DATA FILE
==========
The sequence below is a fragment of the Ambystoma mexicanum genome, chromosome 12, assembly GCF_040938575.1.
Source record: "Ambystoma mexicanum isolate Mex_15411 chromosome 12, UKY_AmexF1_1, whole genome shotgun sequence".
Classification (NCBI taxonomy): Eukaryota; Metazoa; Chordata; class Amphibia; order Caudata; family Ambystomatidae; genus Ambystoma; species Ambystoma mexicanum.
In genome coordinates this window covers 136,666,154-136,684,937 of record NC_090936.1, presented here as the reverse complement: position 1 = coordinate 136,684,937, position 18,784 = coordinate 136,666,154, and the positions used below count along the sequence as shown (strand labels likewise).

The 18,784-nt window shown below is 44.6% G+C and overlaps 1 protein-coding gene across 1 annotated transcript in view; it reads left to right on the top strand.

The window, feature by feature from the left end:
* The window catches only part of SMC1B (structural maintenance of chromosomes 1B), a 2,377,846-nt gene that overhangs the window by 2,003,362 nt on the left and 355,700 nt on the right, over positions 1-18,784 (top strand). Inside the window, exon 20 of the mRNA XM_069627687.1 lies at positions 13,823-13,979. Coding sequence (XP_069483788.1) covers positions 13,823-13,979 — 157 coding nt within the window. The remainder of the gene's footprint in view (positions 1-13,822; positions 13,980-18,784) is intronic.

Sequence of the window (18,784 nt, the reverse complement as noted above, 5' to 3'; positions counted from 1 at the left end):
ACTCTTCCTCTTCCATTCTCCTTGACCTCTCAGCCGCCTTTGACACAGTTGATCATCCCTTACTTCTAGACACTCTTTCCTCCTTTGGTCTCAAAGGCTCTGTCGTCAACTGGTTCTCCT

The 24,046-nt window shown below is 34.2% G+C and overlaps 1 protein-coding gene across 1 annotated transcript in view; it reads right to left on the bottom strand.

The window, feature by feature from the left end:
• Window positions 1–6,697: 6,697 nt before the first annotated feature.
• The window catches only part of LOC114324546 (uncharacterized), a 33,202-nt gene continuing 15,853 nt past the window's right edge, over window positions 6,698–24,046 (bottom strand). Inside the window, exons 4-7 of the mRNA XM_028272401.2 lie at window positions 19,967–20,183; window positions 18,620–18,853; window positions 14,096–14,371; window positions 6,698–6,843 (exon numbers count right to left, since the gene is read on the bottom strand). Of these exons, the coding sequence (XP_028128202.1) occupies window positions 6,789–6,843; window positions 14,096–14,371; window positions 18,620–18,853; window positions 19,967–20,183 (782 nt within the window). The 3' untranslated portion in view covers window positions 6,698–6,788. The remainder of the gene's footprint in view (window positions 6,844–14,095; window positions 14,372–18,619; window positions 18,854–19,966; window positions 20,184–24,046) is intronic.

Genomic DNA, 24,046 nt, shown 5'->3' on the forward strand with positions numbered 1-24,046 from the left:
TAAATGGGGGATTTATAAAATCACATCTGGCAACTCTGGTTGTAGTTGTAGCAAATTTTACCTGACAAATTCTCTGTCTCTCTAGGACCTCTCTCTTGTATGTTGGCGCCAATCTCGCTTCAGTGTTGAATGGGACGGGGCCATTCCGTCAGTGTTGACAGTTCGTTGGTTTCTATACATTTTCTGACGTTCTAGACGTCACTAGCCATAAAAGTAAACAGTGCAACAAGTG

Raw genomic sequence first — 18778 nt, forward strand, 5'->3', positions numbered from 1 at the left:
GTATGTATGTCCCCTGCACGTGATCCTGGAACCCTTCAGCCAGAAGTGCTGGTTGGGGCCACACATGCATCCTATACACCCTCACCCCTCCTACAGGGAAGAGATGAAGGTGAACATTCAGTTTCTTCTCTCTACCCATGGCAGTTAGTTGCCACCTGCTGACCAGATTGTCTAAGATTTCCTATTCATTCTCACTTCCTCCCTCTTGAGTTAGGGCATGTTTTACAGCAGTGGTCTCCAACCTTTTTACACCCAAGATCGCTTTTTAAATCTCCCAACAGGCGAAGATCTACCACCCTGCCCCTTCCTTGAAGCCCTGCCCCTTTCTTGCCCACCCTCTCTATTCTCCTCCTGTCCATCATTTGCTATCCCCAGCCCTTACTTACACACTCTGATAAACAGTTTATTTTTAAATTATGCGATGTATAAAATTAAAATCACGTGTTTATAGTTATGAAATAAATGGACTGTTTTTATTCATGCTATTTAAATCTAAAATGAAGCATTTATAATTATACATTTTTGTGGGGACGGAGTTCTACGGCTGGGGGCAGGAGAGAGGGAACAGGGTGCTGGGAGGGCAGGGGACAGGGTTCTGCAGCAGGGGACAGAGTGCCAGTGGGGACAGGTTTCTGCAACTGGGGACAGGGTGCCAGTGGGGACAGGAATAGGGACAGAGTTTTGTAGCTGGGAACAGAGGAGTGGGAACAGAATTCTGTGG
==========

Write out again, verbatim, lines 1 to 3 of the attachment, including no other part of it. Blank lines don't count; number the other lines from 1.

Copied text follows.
The sequence below is a fragment of the Ambystoma mexicanum genome, chromosome 12, assembly GCF_040938575.1.
Source record: "Ambystoma mexicanum isolate Mex_15411 chromosome 12, UKY_AmexF1_1, whole genome shotgun sequence".
Classification (NCBI taxonomy): Eukaryota; Metazoa; Chordata; class Amphibia; order Caudata; family Ambystomatidae; genus Ambystoma; species Ambystoma mexicanum.